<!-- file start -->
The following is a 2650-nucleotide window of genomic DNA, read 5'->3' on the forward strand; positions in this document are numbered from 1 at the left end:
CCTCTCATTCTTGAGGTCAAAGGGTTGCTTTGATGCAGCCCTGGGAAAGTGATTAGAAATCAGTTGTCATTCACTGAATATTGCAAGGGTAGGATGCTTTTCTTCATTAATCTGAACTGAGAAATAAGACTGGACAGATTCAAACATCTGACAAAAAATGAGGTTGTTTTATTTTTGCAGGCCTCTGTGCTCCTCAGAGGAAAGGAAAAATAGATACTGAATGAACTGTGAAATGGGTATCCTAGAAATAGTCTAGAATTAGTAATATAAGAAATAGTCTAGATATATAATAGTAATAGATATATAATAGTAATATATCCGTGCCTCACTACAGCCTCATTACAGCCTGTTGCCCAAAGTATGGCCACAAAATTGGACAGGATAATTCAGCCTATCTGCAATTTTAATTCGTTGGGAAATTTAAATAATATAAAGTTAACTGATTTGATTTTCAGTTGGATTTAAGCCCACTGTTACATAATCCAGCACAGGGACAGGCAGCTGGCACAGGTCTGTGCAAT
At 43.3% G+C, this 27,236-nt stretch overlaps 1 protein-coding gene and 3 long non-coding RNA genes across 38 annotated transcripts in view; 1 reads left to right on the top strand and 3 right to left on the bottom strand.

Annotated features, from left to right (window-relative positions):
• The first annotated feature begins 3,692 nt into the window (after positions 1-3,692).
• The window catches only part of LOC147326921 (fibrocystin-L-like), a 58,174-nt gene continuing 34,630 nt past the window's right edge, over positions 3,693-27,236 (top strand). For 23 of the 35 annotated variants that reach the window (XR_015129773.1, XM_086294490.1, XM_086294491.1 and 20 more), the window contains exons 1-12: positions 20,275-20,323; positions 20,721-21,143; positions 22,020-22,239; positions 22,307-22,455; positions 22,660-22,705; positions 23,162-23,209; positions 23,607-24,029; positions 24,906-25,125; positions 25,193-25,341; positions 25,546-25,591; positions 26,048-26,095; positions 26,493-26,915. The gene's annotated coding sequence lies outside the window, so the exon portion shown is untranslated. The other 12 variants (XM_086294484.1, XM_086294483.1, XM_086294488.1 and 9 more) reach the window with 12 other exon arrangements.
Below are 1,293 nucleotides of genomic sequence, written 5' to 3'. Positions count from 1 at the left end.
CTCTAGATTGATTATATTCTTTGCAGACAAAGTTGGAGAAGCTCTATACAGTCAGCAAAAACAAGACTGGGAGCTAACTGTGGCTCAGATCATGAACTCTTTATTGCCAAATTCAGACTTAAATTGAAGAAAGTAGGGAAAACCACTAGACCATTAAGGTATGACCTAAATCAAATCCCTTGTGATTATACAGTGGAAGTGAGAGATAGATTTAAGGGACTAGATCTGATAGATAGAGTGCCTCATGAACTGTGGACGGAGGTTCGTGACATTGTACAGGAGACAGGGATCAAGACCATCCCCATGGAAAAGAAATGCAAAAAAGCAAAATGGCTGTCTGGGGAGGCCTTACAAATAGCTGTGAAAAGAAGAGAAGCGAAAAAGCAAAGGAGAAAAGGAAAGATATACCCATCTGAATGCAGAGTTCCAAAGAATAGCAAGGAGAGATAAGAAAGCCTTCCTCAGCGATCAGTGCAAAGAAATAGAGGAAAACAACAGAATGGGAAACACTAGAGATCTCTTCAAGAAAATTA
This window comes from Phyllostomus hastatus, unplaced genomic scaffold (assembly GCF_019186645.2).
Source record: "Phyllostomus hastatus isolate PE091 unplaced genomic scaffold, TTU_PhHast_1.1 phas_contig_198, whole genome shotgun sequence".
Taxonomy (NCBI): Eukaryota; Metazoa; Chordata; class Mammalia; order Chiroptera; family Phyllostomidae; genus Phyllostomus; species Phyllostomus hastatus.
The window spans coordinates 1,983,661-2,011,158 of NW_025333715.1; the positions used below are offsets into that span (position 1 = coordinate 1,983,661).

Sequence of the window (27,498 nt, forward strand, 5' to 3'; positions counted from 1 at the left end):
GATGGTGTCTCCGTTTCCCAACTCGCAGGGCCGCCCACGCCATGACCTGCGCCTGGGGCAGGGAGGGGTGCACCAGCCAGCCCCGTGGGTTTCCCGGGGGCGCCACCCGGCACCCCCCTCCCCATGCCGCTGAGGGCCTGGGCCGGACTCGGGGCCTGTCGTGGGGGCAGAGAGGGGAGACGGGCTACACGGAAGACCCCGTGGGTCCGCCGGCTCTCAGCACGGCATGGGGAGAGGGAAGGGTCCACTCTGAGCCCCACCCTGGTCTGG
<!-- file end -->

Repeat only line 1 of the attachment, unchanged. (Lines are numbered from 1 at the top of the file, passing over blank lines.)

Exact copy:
The following is a 2650-nucleotide window of genomic DNA, read 5'->3' on the forward strand; positions in this document are numbered from 1 at the left end: